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Subject: Vinegar syndrome

Vinegar syndrome

From: James Elwing <eg.archival<-a>
Date: Tuesday, March 25, 2014
Laura Wahl <lwahl<-a t->hagley< . >org> writes

>Deborah Sutherland <d.sutherland<-a t->vam< . >ac< . >uk> writes
>
>>The National Art Library at the Victoria and Albert Museum, London,
>>recently opened a Chubb fire safe that had been inaccessible for two
>>decades.  The contents had vinegar syndrome and have been disposed
>>of appropriately, but we would like to re-use the safe ...
>...
>...  I would be very hesitant to store important
>documents of long-term archival value in a safe, due to the lack of
>air circulation and the fact that it can create a microclimate.  I
>have encountered papers stored in a safe in an office environment
>that were permeated with a strong mold odor, although no surface
>mold was present.  The papers were probably used in a fairly high RH
>environment and then placed in the small tightly sealed safe.  When
>stored in a warm room this created a nice environment for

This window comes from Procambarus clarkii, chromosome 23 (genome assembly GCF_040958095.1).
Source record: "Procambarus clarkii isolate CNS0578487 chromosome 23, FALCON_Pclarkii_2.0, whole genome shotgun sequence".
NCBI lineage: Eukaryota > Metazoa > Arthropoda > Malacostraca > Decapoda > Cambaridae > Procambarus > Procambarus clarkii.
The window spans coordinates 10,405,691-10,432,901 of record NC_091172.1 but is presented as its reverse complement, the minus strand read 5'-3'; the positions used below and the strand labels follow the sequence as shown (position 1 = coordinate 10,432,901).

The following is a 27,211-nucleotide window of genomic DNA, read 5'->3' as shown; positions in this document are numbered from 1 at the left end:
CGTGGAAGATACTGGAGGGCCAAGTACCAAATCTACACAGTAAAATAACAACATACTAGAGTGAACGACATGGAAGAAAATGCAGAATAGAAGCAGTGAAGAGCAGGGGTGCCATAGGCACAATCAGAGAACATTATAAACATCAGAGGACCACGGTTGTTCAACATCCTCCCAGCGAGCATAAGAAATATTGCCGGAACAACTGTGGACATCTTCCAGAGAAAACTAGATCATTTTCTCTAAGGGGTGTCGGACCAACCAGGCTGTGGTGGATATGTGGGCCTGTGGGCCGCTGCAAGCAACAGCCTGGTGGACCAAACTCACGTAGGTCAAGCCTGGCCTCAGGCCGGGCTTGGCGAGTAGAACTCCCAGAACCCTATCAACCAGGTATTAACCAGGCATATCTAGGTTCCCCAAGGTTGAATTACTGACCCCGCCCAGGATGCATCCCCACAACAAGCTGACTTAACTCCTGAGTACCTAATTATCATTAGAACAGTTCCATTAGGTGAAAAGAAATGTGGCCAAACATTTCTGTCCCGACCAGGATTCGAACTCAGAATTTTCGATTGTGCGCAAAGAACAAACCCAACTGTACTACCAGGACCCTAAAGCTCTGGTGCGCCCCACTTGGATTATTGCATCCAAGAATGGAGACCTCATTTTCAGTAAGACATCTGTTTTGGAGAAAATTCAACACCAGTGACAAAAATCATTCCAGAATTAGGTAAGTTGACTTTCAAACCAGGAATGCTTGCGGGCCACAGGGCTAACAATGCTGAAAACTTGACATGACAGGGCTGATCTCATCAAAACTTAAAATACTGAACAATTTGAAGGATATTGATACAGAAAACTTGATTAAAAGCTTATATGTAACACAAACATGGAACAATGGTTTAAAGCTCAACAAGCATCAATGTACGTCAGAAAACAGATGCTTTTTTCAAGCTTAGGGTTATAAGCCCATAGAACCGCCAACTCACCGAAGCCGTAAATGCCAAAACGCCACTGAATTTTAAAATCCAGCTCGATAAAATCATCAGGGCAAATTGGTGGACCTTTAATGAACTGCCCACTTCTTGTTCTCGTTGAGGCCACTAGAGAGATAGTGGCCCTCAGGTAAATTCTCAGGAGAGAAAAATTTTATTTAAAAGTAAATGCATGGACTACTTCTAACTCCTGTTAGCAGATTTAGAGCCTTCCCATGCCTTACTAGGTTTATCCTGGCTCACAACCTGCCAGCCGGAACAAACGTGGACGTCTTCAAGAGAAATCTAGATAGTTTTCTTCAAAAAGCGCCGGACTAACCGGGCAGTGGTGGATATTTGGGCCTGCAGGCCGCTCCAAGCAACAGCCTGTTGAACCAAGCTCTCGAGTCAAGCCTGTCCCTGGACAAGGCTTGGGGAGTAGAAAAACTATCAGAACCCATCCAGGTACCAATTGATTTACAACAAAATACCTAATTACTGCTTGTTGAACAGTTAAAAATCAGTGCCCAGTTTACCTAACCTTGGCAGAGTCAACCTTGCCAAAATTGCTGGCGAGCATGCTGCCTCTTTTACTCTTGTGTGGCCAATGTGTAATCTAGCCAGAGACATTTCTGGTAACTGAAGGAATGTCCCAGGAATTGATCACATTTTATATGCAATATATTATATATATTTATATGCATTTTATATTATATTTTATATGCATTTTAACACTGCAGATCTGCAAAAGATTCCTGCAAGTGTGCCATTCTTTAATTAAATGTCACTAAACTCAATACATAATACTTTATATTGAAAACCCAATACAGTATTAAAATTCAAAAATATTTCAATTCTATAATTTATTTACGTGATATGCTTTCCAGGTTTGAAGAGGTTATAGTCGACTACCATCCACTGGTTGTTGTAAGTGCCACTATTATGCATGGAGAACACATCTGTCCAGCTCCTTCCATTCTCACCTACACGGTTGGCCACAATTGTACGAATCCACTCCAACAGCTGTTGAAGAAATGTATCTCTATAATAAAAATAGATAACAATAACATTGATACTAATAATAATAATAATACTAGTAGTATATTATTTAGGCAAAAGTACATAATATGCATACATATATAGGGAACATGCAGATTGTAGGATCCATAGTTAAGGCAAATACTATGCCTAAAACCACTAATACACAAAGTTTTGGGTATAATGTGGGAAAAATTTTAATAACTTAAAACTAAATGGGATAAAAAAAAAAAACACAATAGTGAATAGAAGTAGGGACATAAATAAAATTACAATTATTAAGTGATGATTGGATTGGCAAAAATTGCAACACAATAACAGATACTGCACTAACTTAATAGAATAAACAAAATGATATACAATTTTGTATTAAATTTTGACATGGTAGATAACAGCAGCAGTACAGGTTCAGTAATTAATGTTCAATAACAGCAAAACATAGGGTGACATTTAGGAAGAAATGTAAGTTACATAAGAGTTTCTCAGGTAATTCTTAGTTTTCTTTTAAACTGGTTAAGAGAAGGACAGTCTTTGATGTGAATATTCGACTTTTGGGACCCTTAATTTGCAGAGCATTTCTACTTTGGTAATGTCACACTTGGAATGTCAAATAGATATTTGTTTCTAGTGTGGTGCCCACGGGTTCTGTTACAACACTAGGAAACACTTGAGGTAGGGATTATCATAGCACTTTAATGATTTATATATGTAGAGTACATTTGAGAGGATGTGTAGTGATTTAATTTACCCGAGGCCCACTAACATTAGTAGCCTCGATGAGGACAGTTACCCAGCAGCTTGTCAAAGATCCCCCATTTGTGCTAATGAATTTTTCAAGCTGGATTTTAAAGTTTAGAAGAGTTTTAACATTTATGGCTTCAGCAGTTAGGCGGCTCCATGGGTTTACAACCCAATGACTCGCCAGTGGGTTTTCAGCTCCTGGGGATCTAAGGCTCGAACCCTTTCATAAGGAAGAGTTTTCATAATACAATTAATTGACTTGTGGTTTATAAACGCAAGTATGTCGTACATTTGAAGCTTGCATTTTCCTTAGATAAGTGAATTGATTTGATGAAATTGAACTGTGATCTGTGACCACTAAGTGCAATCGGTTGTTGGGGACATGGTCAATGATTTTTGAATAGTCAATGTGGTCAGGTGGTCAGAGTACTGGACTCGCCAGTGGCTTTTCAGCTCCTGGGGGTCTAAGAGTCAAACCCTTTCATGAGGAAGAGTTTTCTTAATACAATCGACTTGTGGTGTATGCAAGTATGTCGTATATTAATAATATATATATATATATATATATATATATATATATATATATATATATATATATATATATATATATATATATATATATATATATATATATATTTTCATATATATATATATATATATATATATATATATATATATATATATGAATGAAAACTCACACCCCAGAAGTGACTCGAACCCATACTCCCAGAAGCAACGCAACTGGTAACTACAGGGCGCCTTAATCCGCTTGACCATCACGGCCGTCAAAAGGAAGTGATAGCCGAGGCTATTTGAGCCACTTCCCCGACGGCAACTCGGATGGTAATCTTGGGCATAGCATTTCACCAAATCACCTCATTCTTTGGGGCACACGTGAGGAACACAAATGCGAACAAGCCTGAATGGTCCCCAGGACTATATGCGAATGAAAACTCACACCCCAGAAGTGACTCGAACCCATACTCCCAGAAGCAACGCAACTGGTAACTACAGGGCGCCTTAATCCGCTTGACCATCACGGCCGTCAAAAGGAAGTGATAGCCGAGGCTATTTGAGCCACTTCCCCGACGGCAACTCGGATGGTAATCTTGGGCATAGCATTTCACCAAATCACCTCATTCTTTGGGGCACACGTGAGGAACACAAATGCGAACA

>biodeterioration to begin.

Closed systems, long term, tend to take up the average RH of their
immediate environments, modified by the moisture content of the
contents.  Essentially we can have the same problem with welded
polyester encapsulated documents and polypropylene albums and
archive boxes.  The RH in a safe can be modified with silica gel
packs, as long as some kind of periodic monitoring is carried out.

Without monitoring, control of VOC's, RH and temperature, I agree
that a safe in a poor environment is not appropriate long term
storage.

James Elwing
Archival conservator
Elwing and Gurney Archival
NSW, Australia


                                  ***
                  Conservation DistList Instance 27:37
                  Distributed: Sunday, March 30, 2014
                       Message Id: cdl-27-37-002
                                  ***
Received on Tuesday, 25 March, 2014

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